When it's time for lunch, take a drive into the town of Los Olivos. The Los Olivos Caf�, where Miles and Jack meet up with Maya and Stephanie for dinner and consume copious amounts of pinot noir, has a moderately priced lunch menu, some outdoor seating in nice weather and a good wine list. (It's open for dinner, too, if you prefer to picnic at lunch.) The cafe has an attached wine shop, so take some time to browse the shelves.

In Los Olivos, take a break from the movie itinerary and stroll to some of the in-town tasting rooms, including Daniel Gehrs Wines, Longoria Wines, Andrew Murray Vineyards and the Los Olivos Tasting Room, which represents wineries like Au Bon Climat, Lane Tanner and Jaffurs.

Winery near Solvang

From Highway 246 between Santa Ynez and Solvang, turn south on Refugio Road to visit Kalyra Winery, easily recognizable as Stephanie's place of employment. The motif is Australian surf outback — not surprising, considering that winemaker Mike Brown and his brother Martin, who own the winery, are Australians — and the wines range from sauvignon blanc to shiraz to delicious dessert wines. The brothers even produce some wines from Australian-grown grapes.

Martin Brown thinks it's a little too early to predict whether the tasting room's appearance in the film will help business. But the Browns have already seen one benefit: They were using a smaller space for the tasting room, and director Alexander Payne wanted to use a bigger room at the other end of the building. The film's artists and set builders completed work on the current tasting room in about four days, Brown says.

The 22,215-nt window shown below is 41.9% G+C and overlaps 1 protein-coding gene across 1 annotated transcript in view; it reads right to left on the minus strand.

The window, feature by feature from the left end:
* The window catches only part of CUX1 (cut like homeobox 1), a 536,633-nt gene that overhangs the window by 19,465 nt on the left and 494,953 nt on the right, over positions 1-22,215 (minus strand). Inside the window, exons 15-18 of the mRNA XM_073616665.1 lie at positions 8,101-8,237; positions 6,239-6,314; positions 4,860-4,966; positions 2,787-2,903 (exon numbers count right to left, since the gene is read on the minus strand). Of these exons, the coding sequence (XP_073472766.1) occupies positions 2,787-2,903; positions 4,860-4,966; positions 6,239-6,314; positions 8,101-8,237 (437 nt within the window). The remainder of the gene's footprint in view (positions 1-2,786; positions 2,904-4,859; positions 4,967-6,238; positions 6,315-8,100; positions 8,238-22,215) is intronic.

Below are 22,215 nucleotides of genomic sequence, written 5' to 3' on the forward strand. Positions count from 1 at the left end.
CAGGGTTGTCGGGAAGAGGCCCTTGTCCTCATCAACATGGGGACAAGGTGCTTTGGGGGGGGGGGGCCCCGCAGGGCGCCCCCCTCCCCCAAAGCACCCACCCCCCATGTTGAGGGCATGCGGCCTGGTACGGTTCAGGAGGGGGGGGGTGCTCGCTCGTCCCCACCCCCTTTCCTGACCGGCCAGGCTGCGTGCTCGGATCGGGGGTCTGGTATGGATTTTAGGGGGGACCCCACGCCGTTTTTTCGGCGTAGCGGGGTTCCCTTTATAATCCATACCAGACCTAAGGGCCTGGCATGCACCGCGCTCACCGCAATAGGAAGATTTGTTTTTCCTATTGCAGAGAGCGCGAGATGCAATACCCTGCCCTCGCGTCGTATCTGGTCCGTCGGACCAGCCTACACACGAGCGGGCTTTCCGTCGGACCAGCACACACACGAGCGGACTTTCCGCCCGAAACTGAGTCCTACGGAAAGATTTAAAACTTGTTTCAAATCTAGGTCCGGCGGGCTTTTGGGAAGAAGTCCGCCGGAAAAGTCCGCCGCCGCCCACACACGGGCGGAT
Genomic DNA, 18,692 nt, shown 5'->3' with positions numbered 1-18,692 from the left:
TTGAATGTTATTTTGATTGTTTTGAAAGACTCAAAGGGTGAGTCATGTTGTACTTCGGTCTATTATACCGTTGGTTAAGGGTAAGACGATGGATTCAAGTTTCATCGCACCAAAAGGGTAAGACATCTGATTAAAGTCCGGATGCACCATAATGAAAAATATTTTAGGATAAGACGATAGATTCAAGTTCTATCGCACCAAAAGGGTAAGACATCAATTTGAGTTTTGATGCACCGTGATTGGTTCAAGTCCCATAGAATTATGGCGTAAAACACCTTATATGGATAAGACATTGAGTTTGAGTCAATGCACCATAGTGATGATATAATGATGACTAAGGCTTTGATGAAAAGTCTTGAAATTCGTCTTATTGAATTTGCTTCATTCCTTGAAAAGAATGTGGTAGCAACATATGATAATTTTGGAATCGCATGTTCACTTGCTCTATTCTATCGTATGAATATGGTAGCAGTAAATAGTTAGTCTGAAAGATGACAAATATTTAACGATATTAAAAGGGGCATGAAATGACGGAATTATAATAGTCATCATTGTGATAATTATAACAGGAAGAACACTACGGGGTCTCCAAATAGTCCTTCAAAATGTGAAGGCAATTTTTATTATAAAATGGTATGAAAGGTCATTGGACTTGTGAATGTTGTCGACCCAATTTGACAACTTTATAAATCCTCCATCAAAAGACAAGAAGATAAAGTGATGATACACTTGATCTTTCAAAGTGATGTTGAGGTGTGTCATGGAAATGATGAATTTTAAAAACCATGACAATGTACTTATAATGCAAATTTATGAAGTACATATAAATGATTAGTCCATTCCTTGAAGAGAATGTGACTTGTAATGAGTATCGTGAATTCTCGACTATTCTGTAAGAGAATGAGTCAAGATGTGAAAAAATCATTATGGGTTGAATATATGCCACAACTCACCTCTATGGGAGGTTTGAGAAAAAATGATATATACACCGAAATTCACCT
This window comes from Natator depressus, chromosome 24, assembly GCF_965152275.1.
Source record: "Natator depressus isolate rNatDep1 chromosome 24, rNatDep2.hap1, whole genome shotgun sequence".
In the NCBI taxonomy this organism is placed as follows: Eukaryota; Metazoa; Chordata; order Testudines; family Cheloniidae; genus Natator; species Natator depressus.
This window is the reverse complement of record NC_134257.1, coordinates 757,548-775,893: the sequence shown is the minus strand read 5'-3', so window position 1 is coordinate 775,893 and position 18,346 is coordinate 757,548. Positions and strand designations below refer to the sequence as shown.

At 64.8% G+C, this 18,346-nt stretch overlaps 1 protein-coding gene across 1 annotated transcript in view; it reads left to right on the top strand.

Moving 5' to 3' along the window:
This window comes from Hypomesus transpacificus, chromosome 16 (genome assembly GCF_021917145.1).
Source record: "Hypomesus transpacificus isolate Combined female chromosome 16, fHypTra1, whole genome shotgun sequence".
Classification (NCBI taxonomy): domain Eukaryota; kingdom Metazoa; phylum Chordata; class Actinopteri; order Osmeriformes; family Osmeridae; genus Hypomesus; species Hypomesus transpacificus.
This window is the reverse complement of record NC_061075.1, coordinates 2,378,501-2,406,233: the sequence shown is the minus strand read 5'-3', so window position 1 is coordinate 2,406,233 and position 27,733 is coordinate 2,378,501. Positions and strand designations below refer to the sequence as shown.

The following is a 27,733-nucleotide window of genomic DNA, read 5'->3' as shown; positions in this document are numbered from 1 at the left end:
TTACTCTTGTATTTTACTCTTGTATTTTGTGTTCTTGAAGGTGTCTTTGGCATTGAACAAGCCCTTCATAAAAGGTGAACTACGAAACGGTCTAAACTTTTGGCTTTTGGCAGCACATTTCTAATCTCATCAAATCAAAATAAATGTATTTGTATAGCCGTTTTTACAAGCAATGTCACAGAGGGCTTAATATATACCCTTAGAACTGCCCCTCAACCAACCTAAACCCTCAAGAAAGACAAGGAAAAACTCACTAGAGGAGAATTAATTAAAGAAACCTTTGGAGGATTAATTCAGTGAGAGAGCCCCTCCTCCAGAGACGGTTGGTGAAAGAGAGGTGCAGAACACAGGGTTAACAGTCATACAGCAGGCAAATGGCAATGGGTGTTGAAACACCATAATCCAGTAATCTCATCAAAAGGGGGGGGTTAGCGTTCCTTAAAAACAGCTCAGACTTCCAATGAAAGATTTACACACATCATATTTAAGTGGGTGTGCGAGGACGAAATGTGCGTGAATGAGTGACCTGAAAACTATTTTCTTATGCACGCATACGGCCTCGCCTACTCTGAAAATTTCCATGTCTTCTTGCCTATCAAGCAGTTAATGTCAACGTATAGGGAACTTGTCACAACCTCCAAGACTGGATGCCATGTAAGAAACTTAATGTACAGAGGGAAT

We conclude our "Sideways" tour at Kalyra. Of course, you could visit some of the other spots the characters do. Even non-wine tasters flock to Solvang, which calls itself the Danish capital of America and is full of places selling Danish food and Danish souvenirs. On the drive back to Buellton on Highway 246, watch for the ostriches at Ostrich Land. Miles and Jack also play golf at the River Course at the Alisal, at Alisal Guest Ranch outside Solvang, and they visit Ocean Lanes, a bowling alley in Lompoc. Miles and Maya peruse the produce at the Lompoc Farmers Market, held from 2 to 6 p.m. Fridays.

Or you could branch out and stop at some of the other wineries in the area. Los Olivos Wine & Spirits Emporium, on the outskirts of Los Olivos, pours and sells wines from numerous small vintners. Beckmen Vineyards in Los Olivos is a good stop for Rh�ne-style wines; Brander Vineyard nearby specializes in sauvignon blanc. Not far from Fess Parker is the tasting room and winery for Rh�ne specialist Zaca Mesa.

Non-wine attractions include the Mission Santa In�s, outside of Solvang. Built in 1804, much of it has been nicely restored. The gardens are a lovely spot on a warm day.

A final piece of advice for wine tasters: Pace yourself. Better yet, do something that Miles and Jack don't: Learn to spit when you're tasting wine. Or at least don't pour yourself more when the server's back is turned!

The Santa Barbara Conference and Visitors Bureau and Film Commission has a map that lists the "Sideways" sites and their locations. There are a few errors, but it's a good place to start. The Web site also has information about "Sideways" packages. (805) 966-9222, www.santabarbaraca.com.

The Santa Barbara Vintners Association has a good map of tasting rooms that also includes information on where to eat, sleep and shop for wine. (800) 218-0881, www.sbcountywines.com.

©2005 San Jose Mercury News